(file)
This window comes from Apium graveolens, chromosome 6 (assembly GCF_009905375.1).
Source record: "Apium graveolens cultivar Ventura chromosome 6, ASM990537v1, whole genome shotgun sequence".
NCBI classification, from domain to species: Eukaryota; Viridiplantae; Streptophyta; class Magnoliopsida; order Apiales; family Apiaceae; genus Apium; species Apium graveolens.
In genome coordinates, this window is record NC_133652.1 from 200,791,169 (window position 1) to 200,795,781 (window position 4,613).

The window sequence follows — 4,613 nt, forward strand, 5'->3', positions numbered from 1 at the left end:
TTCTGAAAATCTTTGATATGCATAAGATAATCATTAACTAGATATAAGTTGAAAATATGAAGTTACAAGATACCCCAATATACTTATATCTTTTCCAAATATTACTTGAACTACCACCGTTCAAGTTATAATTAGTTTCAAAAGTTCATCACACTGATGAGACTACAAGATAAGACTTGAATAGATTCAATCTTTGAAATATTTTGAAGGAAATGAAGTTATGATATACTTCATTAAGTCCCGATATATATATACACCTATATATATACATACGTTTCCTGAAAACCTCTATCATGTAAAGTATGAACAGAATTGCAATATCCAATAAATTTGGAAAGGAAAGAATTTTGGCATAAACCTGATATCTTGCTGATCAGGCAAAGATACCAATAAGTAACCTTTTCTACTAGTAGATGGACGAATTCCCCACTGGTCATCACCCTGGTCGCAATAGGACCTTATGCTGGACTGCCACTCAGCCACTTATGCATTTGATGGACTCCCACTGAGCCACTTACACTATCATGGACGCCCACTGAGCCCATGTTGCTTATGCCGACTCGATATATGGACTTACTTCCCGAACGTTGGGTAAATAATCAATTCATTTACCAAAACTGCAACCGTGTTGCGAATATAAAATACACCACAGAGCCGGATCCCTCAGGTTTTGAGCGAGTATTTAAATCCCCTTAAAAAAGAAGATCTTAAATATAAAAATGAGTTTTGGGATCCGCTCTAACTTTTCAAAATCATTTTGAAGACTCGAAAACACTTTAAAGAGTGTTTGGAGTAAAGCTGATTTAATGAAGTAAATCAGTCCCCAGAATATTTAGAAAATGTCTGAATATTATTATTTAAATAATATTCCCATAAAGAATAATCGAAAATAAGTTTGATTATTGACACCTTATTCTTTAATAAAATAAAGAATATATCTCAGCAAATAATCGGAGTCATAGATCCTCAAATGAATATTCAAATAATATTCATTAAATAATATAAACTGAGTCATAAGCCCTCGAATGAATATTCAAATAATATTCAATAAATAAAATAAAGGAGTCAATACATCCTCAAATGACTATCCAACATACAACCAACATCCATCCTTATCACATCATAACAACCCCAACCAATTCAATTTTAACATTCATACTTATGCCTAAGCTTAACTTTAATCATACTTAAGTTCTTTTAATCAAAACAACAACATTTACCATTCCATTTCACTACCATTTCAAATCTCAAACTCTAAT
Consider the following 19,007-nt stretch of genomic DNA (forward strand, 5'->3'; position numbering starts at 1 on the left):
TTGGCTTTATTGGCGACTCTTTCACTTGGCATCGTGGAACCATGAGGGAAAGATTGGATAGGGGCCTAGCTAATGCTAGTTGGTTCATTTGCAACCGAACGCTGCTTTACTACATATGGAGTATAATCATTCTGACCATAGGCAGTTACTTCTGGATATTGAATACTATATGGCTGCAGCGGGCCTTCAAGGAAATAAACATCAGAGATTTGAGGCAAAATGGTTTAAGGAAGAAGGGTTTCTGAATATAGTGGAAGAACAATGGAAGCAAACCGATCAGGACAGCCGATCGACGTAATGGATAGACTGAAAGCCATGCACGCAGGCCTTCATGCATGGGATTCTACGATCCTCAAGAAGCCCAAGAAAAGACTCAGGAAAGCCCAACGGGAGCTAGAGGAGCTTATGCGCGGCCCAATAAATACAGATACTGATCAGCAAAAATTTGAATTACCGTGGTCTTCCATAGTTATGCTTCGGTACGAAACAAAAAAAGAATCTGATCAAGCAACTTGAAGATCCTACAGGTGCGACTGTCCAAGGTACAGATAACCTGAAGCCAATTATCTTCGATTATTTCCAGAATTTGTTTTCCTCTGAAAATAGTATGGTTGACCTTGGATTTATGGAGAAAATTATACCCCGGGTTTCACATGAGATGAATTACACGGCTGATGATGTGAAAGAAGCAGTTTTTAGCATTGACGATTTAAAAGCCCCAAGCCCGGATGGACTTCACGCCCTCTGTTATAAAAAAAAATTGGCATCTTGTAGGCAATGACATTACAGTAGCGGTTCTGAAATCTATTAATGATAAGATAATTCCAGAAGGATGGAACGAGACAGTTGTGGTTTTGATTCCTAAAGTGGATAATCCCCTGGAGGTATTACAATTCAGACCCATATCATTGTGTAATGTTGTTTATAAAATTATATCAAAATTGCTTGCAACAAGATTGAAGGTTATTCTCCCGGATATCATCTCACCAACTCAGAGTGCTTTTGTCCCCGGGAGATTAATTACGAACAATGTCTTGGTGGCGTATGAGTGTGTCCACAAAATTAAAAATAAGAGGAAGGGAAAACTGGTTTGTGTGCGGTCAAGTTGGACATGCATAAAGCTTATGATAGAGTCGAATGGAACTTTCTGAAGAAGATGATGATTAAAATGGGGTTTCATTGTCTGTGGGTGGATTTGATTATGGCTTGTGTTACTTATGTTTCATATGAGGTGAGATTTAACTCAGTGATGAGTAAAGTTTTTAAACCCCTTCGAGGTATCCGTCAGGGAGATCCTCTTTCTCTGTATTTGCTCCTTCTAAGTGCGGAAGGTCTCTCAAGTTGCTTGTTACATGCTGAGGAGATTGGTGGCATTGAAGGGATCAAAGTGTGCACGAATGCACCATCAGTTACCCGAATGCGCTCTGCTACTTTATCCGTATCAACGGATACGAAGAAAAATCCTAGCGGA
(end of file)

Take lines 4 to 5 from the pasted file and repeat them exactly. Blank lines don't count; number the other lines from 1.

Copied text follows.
In genome coordinates, this window is record NC_133652.1 from 200,791,169 (window position 1) to 200,795,781 (window position 4,613).

The window sequence follows — 4,613 nt, forward strand, 5'->3', positions numbered from 1 at the left end: